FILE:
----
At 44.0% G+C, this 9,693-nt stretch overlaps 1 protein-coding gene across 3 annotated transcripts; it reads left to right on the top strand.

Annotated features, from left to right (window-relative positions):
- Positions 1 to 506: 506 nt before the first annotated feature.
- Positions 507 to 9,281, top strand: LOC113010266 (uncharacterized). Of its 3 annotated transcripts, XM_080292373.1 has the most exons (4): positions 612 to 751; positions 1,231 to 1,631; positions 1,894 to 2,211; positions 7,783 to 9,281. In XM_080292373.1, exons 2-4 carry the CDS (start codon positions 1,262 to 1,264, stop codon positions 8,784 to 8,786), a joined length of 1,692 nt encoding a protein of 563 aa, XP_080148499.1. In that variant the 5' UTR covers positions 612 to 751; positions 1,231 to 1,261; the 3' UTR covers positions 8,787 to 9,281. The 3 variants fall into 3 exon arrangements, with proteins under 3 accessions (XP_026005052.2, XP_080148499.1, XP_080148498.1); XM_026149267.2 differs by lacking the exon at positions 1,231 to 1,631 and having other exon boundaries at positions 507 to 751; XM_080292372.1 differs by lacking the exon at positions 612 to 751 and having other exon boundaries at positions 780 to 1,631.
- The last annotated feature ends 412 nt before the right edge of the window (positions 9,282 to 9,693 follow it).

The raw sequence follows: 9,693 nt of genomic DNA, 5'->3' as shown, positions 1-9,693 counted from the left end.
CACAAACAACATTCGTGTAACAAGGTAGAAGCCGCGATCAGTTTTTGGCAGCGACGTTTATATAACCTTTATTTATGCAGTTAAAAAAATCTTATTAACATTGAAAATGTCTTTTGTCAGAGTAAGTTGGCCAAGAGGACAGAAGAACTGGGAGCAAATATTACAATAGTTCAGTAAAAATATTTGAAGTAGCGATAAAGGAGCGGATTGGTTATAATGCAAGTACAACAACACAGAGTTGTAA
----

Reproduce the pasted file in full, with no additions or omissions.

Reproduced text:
At 44.0% G+C, this 9,693-nt stretch overlaps 1 protein-coding gene across 3 annotated transcripts; it reads left to right on the top strand.

Annotated features, from left to right (window-relative positions):
- Positions 1 to 506: 506 nt before the first annotated feature.
- Positions 507 to 9,281, top strand: LOC113010266 (uncharacterized). Of its 3 annotated transcripts, XM_080292373.1 has the most exons (4): positions 612 to 751; positions 1,231 to 1,631; positions 1,894 to 2,211; positions 7,783 to 9,281. In XM_080292373.1, exons 2-4 carry the CDS (start codon positions 1,262 to 1,264, stop codon positions 8,784 to 8,786), a joined length of 1,692 nt encoding a protein of 563 aa, XP_080148499.1. In that variant the 5' UTR covers positions 612 to 751; positions 1,231 to 1,261; the 3' UTR covers positions 8,787 to 9,281. The 3 variants fall into 3 exon arrangements, with proteins under 3 accessions (XP_026005052.2, XP_080148499.1, XP_080148498.1); XM_026149267.2 differs by lacking the exon at positions 1,231 to 1,631 and having other exon boundaries at positions 507 to 751; XM_080292372.1 differs by lacking the exon at positions 612 to 751 and having other exon boundaries at positions 780 to 1,631.
- The last annotated feature ends 412 nt before the right edge of the window (positions 9,282 to 9,693 follow it).

The raw sequence follows: 9,693 nt of genomic DNA, 5'->3' as shown, positions 1-9,693 counted from the left end.
CACAAACAACATTCGTGTAACAAGGTAGAAGCCGCGATCAGTTTTTGGCAGCGACGTTTATATAACCTTTATTTATGCAGTTAAAAAAATCTTATTAACATTGAAAATGTCTTTTGTCAGAGTAAGTTGGCCAAGAGGACAGAAGAACTGGGAGCAAATATTACAATAGTTCAGTAAAAATATTTGAAGTAGCGATAAAGGAGCGGATTGGTTATAATGCAAGTACAACAACACAGAGTTGTAA